Smoked Lamb Belly!

Once again I’m late posting Jim Shahin’s “Smoke Signals” article, but here it is.

https://www.washingtonpost.com/lifestyle/food/for-an-easter-surprise-heres-a-cut-of-lamb-youve-got-to-start-smoking/2016/03/20/f32d06e8-ec85-11e5-b0fd-073d5930a7b7_story.html

As the article indicates, lamb belly is really hard to find, especially since it doesn’t really come from the belly of a lamb.  The lamb belly industry, such as it is, apparently  wants you to think, “bacon!”  That’s understandable.  I like to think, “bacon!” as much as the next guy, probably more than the next guy.  But it makes it harder to find lamb belly if you keep asking for something that is not in fact lamb belly.

Jim’s article has a recipe link that assumes you’re using a gas grill — which is a kind of insulting assumption to make about people.   And it involves primarily indirect heat,  in contrast to the right way to cook pork barbecue, which is set forth in detail here.   The recipe also contemplates using one of the lighter woods, although certainly lamb can easily stand up to hickory.

A lamb belly will be a narrow piece of meat, compared to a pork butt or shoulder, and will require (or stand) less cooking time.  Therefore, if you’re cooking over charcoal, you probably want to give the lamb a few minutes on each side over a relatively high direct heat — say, 350-375ish — and establish a crust first thing, as you won’t be cooking long enough for the crust to self-establish.  Then move it to the cooler side of the grill.  Even on the cooler side, though I would make sure there are some coals underneath so that the fat drips down on coals and perfumes the meat with lamb fat smoke.  Granted, lamb fat isn’t pork fat, but then lamb belly isn’t bacon, or even lamb belly.   You can control the temperature through air flow.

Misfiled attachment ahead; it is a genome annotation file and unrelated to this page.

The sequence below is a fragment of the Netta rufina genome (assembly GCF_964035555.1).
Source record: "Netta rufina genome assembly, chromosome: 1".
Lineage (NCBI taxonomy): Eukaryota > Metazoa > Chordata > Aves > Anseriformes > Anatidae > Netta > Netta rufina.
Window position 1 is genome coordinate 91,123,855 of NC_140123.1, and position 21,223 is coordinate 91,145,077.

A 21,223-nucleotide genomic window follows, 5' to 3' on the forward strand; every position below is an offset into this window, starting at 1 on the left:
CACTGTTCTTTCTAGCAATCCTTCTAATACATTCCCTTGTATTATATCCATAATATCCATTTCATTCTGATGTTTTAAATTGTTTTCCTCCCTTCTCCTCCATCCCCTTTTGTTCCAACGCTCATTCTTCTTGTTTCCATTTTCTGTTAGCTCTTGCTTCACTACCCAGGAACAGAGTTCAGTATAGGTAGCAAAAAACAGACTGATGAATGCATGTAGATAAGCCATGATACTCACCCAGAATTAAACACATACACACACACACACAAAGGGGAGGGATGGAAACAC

That’s all basic barbecue theory, of course.  I’ve never tried smoked lamb belly.  Indeed, I’d never heard of lamb belly until Jim’s article.  He’s certainly enthusiastic about it.  I have enjoyed smoked lamb shoulder at the Roaming Buffalo in Denver, as detailed here.  And, of course, barbecued mutton is a big deal in western Kentucky, notably at the Moonlight in Owensboro.   I haven’t been there — I did enjoy some mutton in Lexington once — but I do plan to go on to Owensboro after we do our Volksmarch* in Frankfurt.  (Nancy and I are doing all 50 state capitals.)

If anyone tries some smoked lamb belly, please post a comment.

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* Volksmarches are guided 10k walks.  They’re in all major and many minor cities, state and national parks, etc.  http://www2.ava.org (clock “Events”)   Some are group walks, but you need not wait for a group.  We just pick up printed directions at a hotel, visitor center or such, and the walk takes you through scenic and historic areas.  It’s  great way to see a city.

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